THURSDAY, June 4, 2020 (HealthDay News) -- A wristband that zaps a key nerve may help quell the uncontrollable tics of Tourette syndrome, according to British researchers.
"We think we've come up with a safe and effective piece of technology that we believe is relatively cheap that will give control over tics to people with Tourette syndrome," said lead researcher Stephen Jackson, a professor of cognitive neuroscience at the University of Nottingham.
Tics are involuntary movements and sounds such as throat-clearing, blinking and even blurting out swear words associated with the disorder. Researchers say a technique called brain oscillation helps suppress the rhythmic electrical brain activity associated with tics.
"By delivering electrical pulses to the peripheral nervous system, we reduced both the frequency of tics and their intensity, as well as the self-perceived urge to tic so many people report having before they tic," Jackson said.
Brain oscillation shuts down the brain impulses that cause tics and returns them to a quiet state, he said.
Jackson's team tested the approach in 19 people with Tourette syndrome who wore a specialized wristband.
Participants were randomly given a minute of constant electric pulses to their right wrist and one-minute periods with no stimulation.
Stimulation reduced the tics and also the urge to tic, the researchers found. The benefit was greatest in participants with the most severe tics.
And the stimulation had a cumulative effect, Jackson said. The more times it was used, the bigger the benefit.
The need for this type of treatment is crucial, he said.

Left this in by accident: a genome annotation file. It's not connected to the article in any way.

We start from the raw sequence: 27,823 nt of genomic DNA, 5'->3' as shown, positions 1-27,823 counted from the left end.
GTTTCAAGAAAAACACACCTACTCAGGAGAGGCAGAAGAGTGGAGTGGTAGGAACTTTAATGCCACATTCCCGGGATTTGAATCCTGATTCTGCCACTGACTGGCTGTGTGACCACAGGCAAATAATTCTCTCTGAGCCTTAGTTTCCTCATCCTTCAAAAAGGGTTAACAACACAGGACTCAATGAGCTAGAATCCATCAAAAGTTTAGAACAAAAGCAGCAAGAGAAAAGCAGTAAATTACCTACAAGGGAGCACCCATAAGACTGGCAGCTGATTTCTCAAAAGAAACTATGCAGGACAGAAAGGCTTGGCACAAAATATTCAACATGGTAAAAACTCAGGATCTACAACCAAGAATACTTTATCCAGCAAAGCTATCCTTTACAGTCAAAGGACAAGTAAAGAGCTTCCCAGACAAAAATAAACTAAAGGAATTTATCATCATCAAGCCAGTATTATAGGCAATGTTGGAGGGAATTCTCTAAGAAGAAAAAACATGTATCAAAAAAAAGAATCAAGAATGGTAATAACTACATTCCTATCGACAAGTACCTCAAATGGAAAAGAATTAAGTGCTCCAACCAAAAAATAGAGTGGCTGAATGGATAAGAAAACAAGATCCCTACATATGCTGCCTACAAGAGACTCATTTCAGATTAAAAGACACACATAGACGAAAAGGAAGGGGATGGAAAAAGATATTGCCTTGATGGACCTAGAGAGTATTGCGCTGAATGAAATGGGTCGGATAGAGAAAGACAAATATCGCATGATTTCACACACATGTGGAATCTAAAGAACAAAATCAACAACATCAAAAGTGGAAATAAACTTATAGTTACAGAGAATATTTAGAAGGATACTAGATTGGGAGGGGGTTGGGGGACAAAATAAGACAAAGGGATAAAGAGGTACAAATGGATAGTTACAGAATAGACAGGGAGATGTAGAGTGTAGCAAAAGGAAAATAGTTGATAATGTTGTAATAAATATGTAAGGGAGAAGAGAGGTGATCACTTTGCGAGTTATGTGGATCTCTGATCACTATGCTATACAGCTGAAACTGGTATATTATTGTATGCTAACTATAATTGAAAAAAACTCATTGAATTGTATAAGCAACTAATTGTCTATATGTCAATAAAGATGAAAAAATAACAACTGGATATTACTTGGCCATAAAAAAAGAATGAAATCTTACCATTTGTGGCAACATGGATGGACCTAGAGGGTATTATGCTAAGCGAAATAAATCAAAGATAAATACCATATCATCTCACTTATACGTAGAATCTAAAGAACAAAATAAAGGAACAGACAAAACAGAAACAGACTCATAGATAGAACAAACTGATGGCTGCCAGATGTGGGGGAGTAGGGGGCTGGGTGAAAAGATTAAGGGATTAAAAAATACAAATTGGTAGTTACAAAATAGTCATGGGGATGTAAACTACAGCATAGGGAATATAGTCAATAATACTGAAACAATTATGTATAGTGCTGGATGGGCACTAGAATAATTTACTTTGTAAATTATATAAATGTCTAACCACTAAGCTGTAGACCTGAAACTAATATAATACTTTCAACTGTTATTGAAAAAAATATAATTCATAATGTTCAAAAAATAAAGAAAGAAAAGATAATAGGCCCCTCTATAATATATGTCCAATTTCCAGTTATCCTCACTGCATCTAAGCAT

Medications used to treat Tourette have side effects and only work in about half of patients, Jackson said, so many parents don't want their kids to take them. Another treatment, involving implantation of electrodes in the brain, is a surgical procedure with its own short- and long-term risks. And, he said, behavioral therapy can be hard to come by.
Jackson and his team are planning a larger trial with an aim of developing a wristband that patients can activate whenever they feel a tic coming on.
Dr. Alessandro Di Rocco, director of the movement disorders program at Northwell Health in Great Neck, N.Y., reviewed the findings.
"This is an exciting study with an intriguing rationale and promising preliminary clinical data," he said, pointing to the disruptive effect that tics have on a person's personal and psychological well-being.
In recent years, a growing body of evidence has linked abnormal patterns of brain activity to the behavioral impulses associated with tics, Di Rocco said.
This has led to attempts to regulate the abnormal pattern with brain stimulation techniques, including invasive surgical interventions such as deep brain stimulation.
"While there is evidence that these techniques may be effective, neurosurgical intervention can lead to potentially serious complications, while other forms of external stimulation require expensive setup and can only be administered in a clinic setting," Di Rocco said.
Using this portable, seemingly easy-to-use device to stimulate the median nerve at the wrist may disrupt the abnormal brain activity and reduce tics with few risks or side effects, he said.
"If confirmed, this type of stimulation may become an innovative, inexpensive and transformative way to treat tics and possibly other involuntary movements associated with abnormal network activation," Di Rocco said.
The report was published June 4 in the journal Current Biology.
To learn more about Tourette syndrome, visit the U.S. Centers for Disease Control and Prevention.
SOURCES: Stephen Jackson, Ph.D., professor, cognitive neuroscience, University of Nottingham, England; Alessandro Di Rocco, M.D., director, Movement Disorders Program, Northwell Health, Great Neck, N.Y.; Current Biology, June 4, 2020